Summary: Treating a mouse model of multiple sclerosis (MS) with the pregnancy hormone estriol could reverse myelin breakdown in the brain’s cortex, a primary area affected in MS.
MS results in inflammation that damage the myelin coating around nerve fibers in the brain’s cortex, leading to disability worsening. Current MS treatments only target inflammation and can’t repair myelin damage.
However, the new study found that estriol not only prevented brain atrophy but also induced remyelination, suggesting it could repair MS-induced damage.
- Estriol, a type of estrogen hormone produced in pregnancy, has previously been found to reduce brain atrophy and improve cognitive function in MS patients.
- The research is a major advancement as cortical atrophy in MS patients is associated with permanent worsening of disability, such as cognitive decline, visual impairment, weakness, and sensory loss.
- This UCLA-led study is the first to demonstrate that estriol treatment can induce remyelination in the cortex, indicating it can potentially repair, rather than merely slow down, the destruction of myelin.
Treating a mouse model of multiple sclerosis with the pregnancy hormone estriol reversed the breakdown of myelin in the brain’s cortex, a key region affected in multiple sclerosis, according to a new UCLA Health study published in Laboratory Investigation.
In multiple sclerosis, inflammation spurs the immune system to strip away the protective myelin coating around nerve fibers in the brain’s cortex, hampering electrical signals sent and received by the brain.
Atrophy of the cortex in MS patients is associated with permanent worsening of disability, such as cognitive decline, visual impairment, weakness and sensory loss.
No currently available treatments for MS can repair damage to myelin. Instead, these treatments target inflammation to reduce symptom flare-ups and new nerve tissue scarring.
Previous UCLA-led research had found that estriol, a type of estrogen hormone produced in pregnancy, reduced brain atrophy and improved cognitive function in MS patients.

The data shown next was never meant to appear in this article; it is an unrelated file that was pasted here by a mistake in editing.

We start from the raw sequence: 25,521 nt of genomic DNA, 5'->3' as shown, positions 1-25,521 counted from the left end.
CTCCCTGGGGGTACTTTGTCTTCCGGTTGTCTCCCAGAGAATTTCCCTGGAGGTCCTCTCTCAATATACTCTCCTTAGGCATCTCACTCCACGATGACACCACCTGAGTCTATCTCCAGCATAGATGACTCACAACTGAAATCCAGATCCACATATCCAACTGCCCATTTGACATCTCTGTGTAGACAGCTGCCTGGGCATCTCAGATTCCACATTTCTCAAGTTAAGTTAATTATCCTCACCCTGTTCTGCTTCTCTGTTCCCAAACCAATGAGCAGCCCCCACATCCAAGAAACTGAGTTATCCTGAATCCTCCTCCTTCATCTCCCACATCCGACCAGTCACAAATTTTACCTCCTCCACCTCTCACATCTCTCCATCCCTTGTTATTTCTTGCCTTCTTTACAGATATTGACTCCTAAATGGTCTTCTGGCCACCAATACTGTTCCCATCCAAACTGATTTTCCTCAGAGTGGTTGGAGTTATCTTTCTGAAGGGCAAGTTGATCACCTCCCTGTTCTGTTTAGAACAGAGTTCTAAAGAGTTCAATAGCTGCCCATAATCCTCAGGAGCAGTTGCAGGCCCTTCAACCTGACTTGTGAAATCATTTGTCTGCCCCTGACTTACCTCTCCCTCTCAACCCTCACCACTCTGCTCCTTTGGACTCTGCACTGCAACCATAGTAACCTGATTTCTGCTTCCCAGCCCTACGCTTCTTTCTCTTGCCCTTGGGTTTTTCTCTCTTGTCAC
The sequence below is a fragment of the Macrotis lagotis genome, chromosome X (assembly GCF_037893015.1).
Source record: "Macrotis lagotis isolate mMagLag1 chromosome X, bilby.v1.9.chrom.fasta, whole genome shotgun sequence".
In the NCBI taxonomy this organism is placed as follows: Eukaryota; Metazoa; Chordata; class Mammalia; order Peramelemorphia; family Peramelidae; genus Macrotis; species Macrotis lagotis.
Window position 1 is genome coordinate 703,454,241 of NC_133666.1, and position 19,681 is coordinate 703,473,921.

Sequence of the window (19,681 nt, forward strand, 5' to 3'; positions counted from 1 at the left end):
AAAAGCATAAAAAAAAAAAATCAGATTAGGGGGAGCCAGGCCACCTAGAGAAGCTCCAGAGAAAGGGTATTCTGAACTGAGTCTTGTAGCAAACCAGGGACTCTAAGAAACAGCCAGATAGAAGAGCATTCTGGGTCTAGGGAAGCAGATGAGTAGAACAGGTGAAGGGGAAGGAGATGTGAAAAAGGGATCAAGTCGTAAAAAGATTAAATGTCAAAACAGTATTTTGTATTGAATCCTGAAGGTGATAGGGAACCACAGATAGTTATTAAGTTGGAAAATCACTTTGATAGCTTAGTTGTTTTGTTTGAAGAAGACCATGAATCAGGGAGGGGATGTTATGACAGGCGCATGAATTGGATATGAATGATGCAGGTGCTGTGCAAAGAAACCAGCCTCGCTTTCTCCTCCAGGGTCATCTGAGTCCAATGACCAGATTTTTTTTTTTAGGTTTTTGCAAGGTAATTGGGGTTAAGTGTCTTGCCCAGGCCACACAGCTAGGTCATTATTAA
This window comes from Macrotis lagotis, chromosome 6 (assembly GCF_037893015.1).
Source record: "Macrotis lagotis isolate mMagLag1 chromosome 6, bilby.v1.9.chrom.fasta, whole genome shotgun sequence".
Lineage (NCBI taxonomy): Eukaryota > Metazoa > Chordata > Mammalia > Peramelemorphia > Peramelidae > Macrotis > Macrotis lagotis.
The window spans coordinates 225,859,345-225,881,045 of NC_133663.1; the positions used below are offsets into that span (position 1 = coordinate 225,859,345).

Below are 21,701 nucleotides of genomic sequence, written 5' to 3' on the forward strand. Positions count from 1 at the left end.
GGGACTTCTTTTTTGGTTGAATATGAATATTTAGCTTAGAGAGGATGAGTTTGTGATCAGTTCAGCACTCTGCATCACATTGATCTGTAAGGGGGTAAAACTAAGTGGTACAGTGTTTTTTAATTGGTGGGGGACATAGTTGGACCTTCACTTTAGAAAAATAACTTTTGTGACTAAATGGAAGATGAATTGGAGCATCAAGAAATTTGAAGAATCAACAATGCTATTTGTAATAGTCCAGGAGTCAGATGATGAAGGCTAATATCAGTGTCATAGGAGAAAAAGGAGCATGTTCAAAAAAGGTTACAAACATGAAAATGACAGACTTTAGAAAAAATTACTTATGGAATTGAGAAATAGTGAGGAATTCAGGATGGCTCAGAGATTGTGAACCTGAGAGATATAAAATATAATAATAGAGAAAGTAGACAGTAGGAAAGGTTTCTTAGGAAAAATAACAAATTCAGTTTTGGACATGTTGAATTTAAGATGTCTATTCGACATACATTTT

In the new study, researchers treated a mouse model of MS with estriol and found that it prevented brain atrophy and induced remyelination in the cortex, indicating that the treatment can repair damage caused by MS, rather than just slow the destruction of myelin.
This is the first study to identify a treatment that could repair myelin in the cortex, undoing some of the damage caused by MS.
Allan MacKenzie-Graham, an associate professor of neurology, is the study’s corresponding author. Other authors include Cassandra Meyer, Andrew Smith, Aitana A. Padilla-Requerey, Vista Farkhondeh, Noriko Itoh, Yuichiro Itoh, Josephine Gao, Patrick Herbig, Quynhanh Nguyen, Katelyn Ngo, Mandavi Oberoi, Prabha Siddarth and Rhonda R. Voskuhl, all of UCLA.
About this multiple sclerosis research news
Original Research: Open access.
“Neuroprotection in cerebral cortex induced by the pregnancy hormone estriol” by Allan MacKenzie-Graham et al. Laboratory Investigation
Neuroprotection in cerebral cortex induced by the pregnancy hormone estriol
In multiple sclerosis (MS), demyelination occurs in cerebral cortex, and cerebral cortex atrophy correlates with clinical disabilities. Treatments are needed in MS to induce remyelination.
Pregnancy is protective in MS. Estriol is made by the fetoplacental unit, and maternal serum estriol levels temporally align with fetal myelination.
Here, we determined the effect of estriol treatment on cerebral cortex in the preclinical model of MS, experimental autoimmune encephalomyelitis (EAE). Estriol treatment initiated after disease onset decreased cerebral cortex atrophy.
Neuropathology of cerebral cortex showed increased cholesterol synthesis proteins in oligodendrocytes, more newly formed remyelinating oligodendrocytes, and increased myelin in estriol-treated EAE mice. Estriol treatment also decreased loss of cortical layer V pyramidal neurons and their apical dendrites, and preserved synapses.
Together, estriol treatment after EAE onset reduced atrophy and was neuroprotective in cerebral cortex.